Posts Tagged ‘Berlin

I heard that Barack Obama was coming to Europe, and it soon became clear that the only time he would be speaking publicly was going to be in Berlin, so I decided to take a day trip there to go and see his speech. Here are my photos, including my amazing MySpace-esque-picture tour of Berlin’s historical sights!

This was in the first shop that I saw when I got off the train at the main station in central Berlin (Hauptbahnhof). I’m guessing they kinda like this Obama guy, huh?

This is the slightly bizarre pedestrian crossing guy that they have in Berlin. Crossing ist verboten!

Something exciting seemed to be happening here, because there were lots of people and professional cameras looking through these gates, but I couldn’t figure out what the heck it was:

It may have had something to do with these kids, who were just standing around as far as I could see:

I got to to the center of town a few hours before the speech venue gates were opening, so I decided to zoom around the city’s sights first. This is the Reichstag, where the government hangs out. It’s looking better than it did in 1945:

This is the Brandenburg Gate:

This is just up the road from the gate and exciting stuff was going on here too — this time with many Polizei, but again I couldn’t figure out what it was so I moved on:

The bollards here are sentient. Driving ist verboten!

This is commonly called the “Holocaust Memorial”, which is kinda euphemistic for it’s blunt full title of “Memorial to the Murdered Jews of Europe”. I’m glad that they have this memorial, not because I want the German people to feel guity (and goodness knows that the British have our fair share of historical sins to feel bad about), but it’s good that there’s such a substantial concrete reminder of those abhorable things, perhaps as a statement of the majority opinion against those who would deny that they took place.

I found the memorial rather more impressive in person than I did from looking at the pictures on Wikipedia. As that article says, it certainly is unnerving walking through it, because you constantly feel like you’re going to bump into somebody who is walking in a row perpendicular to the one which you are in. I felt a bit claustrophobic after a while.

The next one is of Hitler’s bunker. As far as I could see there wasn’t actually anything to see. Now it’s just an apartment block with an information board nearby. I thought it must be odd to live there, with tour groups constantly passing through. There were four separate groups walking around when I was there.

Ahh! I was wondering where all the Frauen were!

This is some Soviet propaganda on the wall of one of the government buildings. Look at all the happy communists!

Nowadays it has this huge photo print next to it, showing the actual miserableness of aforementioned communists. Free markets FTW!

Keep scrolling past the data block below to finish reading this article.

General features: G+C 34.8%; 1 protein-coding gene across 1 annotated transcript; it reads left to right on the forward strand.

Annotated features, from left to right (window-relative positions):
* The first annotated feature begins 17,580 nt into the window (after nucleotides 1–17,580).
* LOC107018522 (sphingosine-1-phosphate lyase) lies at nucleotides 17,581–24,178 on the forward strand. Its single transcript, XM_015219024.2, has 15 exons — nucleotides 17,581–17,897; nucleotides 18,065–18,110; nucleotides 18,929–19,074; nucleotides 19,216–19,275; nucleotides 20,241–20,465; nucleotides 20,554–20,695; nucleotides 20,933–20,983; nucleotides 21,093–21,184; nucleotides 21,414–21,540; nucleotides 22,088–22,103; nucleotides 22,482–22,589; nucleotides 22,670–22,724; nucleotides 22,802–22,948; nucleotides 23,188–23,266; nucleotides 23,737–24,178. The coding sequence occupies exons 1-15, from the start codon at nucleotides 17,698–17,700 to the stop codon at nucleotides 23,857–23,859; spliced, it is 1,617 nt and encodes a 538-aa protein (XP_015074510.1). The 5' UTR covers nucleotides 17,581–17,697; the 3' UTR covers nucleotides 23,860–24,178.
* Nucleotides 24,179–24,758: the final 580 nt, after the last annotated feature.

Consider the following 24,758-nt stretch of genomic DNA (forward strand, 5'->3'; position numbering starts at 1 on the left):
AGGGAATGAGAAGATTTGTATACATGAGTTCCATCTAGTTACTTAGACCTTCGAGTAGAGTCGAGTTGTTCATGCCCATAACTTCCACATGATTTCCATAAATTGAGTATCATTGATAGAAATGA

Here’s one of the still-standing stretches of the Berlin wall. I found it amusing that it now has it’s own wall (well, fence) to protect it from being broken down any further:

This is Checkpoint Charlie, which has these recreations of the historical items like this sign and the wooden checkpoint booth, because the originals are long gone:

By this time it was around half-past-one, and the gates were to open at four o’clock, so I decided to make my way over to the park where the speech was going to take place.

The speech was going to be at that statue in the distance, but even this far away there were these temporary food and drink stalls. It looked like a concert:

These are the gates an hour and twenty minutes before they opened:

At that point I was feeling very, very tired, because I’d been traveling for a long time, and then walking around the city, all with only a couple of hours sleep the night before. I decided to nip off into the park and have a lie down, and I fell asleep after a couple of minutes. I set the alarm on my phone for 15:55 and when I came back out to the gates they opened at that exact moment and people started rushing forward. There were security checks and another set of gates further down the road, and that took quite a while to get through. They took my bottle of water, which annoyed me somewhat. There was a stall inside the secure area selling more, but I didn’t want to get any because I only had a 50 Euro note and I thought it would be rude to ask some stallholder for that much change. So I took my place in the crowd, pretty close to the front:

I sat down and got down to reading the issue of Newsweek that I had bought at Luton Airport earlier. Three hours is a long-ass time to wait, and I read it on the outward plane too, so I read very-nearly every article in that magazine. I’m now ridiculously well informed about world affairs (for this week, anyway, as my Dad pointed out). Ask me about Nicolas Sarkozy’s Middle-East strategy, or why Fannie Mae and Freddie Mac are having difficulties. Go on; I dare you!